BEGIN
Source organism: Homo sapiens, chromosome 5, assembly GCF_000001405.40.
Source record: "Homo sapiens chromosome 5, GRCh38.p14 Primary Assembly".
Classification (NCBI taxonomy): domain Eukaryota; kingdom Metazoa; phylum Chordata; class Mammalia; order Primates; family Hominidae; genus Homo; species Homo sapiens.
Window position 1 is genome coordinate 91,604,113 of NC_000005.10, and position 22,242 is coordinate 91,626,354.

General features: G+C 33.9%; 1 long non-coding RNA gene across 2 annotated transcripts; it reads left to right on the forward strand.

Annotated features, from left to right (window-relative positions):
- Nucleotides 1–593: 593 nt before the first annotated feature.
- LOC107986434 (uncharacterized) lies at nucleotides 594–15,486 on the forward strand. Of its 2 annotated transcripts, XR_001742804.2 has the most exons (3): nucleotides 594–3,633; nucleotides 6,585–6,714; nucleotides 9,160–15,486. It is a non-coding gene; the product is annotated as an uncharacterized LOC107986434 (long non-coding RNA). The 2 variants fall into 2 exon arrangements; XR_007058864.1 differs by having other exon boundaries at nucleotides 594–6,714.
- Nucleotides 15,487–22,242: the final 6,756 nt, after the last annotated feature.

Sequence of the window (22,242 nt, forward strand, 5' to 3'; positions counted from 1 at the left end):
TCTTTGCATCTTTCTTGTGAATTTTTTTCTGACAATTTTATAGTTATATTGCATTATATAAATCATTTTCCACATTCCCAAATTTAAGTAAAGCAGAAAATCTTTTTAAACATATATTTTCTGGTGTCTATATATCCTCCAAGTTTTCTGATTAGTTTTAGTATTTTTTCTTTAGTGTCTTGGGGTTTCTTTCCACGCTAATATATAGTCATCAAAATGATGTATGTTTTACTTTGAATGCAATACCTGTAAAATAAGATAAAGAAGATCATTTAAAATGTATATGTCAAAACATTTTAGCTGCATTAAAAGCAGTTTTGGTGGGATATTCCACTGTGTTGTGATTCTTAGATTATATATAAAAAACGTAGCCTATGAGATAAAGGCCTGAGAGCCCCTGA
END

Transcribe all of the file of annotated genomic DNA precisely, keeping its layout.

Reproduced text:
Source organism: Homo sapiens, chromosome 5, assembly GCF_000001405.40.
Source record: "Homo sapiens chromosome 5, GRCh38.p14 Primary Assembly".
Classification (NCBI taxonomy): domain Eukaryota; kingdom Metazoa; phylum Chordata; class Mammalia; order Primates; family Hominidae; genus Homo; species Homo sapiens.
Window position 1 is genome coordinate 91,604,113 of NC_000005.10, and position 22,242 is coordinate 91,626,354.

General features: G+C 33.9%; 1 long non-coding RNA gene across 2 annotated transcripts; it reads left to right on the forward strand.

Annotated features, from left to right (window-relative positions):
- Nucleotides 1–593: 593 nt before the first annotated feature.
- LOC107986434 (uncharacterized) lies at nucleotides 594–15,486 on the forward strand. Of its 2 annotated transcripts, XR_001742804.2 has the most exons (3): nucleotides 594–3,633; nucleotides 6,585–6,714; nucleotides 9,160–15,486. It is a non-coding gene; the product is annotated as an uncharacterized LOC107986434 (long non-coding RNA). The 2 variants fall into 2 exon arrangements; XR_007058864.1 differs by having other exon boundaries at nucleotides 594–6,714.
- Nucleotides 15,487–22,242: the final 6,756 nt, after the last annotated feature.

Sequence of the window (22,242 nt, forward strand, 5' to 3'; positions counted from 1 at the left end):
TCTTTGCATCTTTCTTGTGAATTTTTTTCTGACAATTTTATAGTTATATTGCATTATATAAATCATTTTCCACATTCCCAAATTTAAGTAAAGCAGAAAATCTTTTTAAACATATATTTTCTGGTGTCTATATATCCTCCAAGTTTTCTGATTAGTTTTAGTATTTTTTCTTTAGTGTCTTGGGGTTTCTTTCCACGCTAATATATAGTCATCAAAATGATGTATGTTTTACTTTGAATGCAATACCTGTAAAATAAGATAAAGAAGATCATTTAAAATGTATATGTCAAAACATTTTAGCTGCATTAAAAGCAGTTTTGGTGGGATATTCCACTGTGTTGTGATTCTTAGATTATATATAAAAAACGTAGCCTATGAGATAAAGGCCTGAGAGCCCCTGA